This year the month of October has been full of festivals. The entire country is just struggling with the pollution created by the burning of crackers during Deepawali festival, It is not yet over as the after effects are showing their signs. In spite of the ban on sale of fire crackers the effect was not felt in the Delhi NCR.

Now the Most Eco Friendly Hindu festival namely Chhath has already on. This is a 4 day festival where mother earth is worshipped in a most pious way. Historically this festival is native to Bihar, Jharkhand and eastern Uttar Pradesh. This is also observed in bordering area of Nepal as some of the people have their origin in Bihar. In the present times as people from Bihar have migrated to most of the other states they do celebrate this festival in the area where they reside. One can feel its presence as most of the water bodies in the NCR Delhi are being cleaned so that the devotees can perform pooja properly.

It is a Hindu festival dedicated to Lord Surya (SUN) and his wife USHA to thank them for supporting life on earth and to seek their protection and blessings for all the living beings. I came to know about this festival during my posting as Additional Commissioner of Customs Indo -Nepal Border at Muzaffarpur (Bihar ) in the year 1995,where I remained for a period of about 3 years. I was blessed to have a first hand knowledge about the complexities as well as the importance of this festival.

Mainly the fasting is observed by women for the well being of the sons and happiness of the family . Now even some men have started observing when a women isnot in a position to observe the same. The first day of fasting is called Nahay Khay.That is to say after having a dip in the Holy Ganga or any other river , women having fast takes a single meal on this day. The second day is known as Kharana . On this day fasting without water is observed from sunrise to sunset. After offering food to the God Sun the fast is broken and the fasting for the third day continues after having Prasad on 2nd Day. The 3rd day is the most important and most crucial as one can not have even a drop of water. In the evening Arghya is offered to the setting sun. The fast continues for the whole night. On the 4th day the fast is broken after offering Arghya to the rising sun . That is to say the fast is for MINIMUM 36 HOURS without having a drop of water.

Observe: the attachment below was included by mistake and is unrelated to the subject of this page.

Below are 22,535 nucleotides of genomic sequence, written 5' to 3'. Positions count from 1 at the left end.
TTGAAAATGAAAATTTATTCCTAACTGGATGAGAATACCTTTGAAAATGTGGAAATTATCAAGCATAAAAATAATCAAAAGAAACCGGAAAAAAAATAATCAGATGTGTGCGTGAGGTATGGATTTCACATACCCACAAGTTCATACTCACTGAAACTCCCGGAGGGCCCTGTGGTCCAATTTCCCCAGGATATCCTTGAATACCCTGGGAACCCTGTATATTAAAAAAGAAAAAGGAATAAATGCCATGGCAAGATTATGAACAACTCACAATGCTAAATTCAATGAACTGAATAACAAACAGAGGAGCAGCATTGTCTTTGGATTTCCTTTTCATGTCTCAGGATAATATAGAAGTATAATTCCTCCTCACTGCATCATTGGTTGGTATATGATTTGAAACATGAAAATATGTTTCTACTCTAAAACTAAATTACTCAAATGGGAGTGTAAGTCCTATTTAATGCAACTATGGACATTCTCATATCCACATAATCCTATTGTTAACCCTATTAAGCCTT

Is there any fast more arduous and strict than this ? To my knowledge ..No. As far as I can understand is that this festival is for the purification of body,mind and soul. Secondly this is the only festival where both the rising sun as well as the setting sun gets due importance. Scientifically it has been proved that sun rays refracting through liberating water are a vital source of vigour and beauty. The rituals are observed over a period of 4 days such as bathing ,fasting ,abstaining from drinking water for a very long period ,standing in water for long hours and offering Prasad and Arghya to the rising and setting sun. This festival shows the true spirit of worship with ZERO threat to the environment. But of late, entering into the wildlife sanctuaries and parks for observing the festival and burning of crackers is a disturbing factor.

I remember during 2015 Chhath Pooja a large number of vehicles entered into the Okhla Bird Sanctuary .Noida ,Uttar Pradesh ,during this festival and disturbed the tranquility of the place .As per law the entry of the vehicles is banned and only auto rickshaw or a cycle is allowed for bird watching . Even I happen to see the people accompanying devotees burning crackers in the early morning.

It is a beautiful festival as it revolves around nature. All things used in the rituals are obtained naturally.

About Vinod Goel

He joined Customs & Central Excise service in 1982. As a civil servant, his job takes him to various parts of India, which gave him an opportunity to capture our wild heritage, through his camera. His passion for wildlife photography started in 2004 when he was posted at Raipur (Chhattisgarh) and this passion continues till today.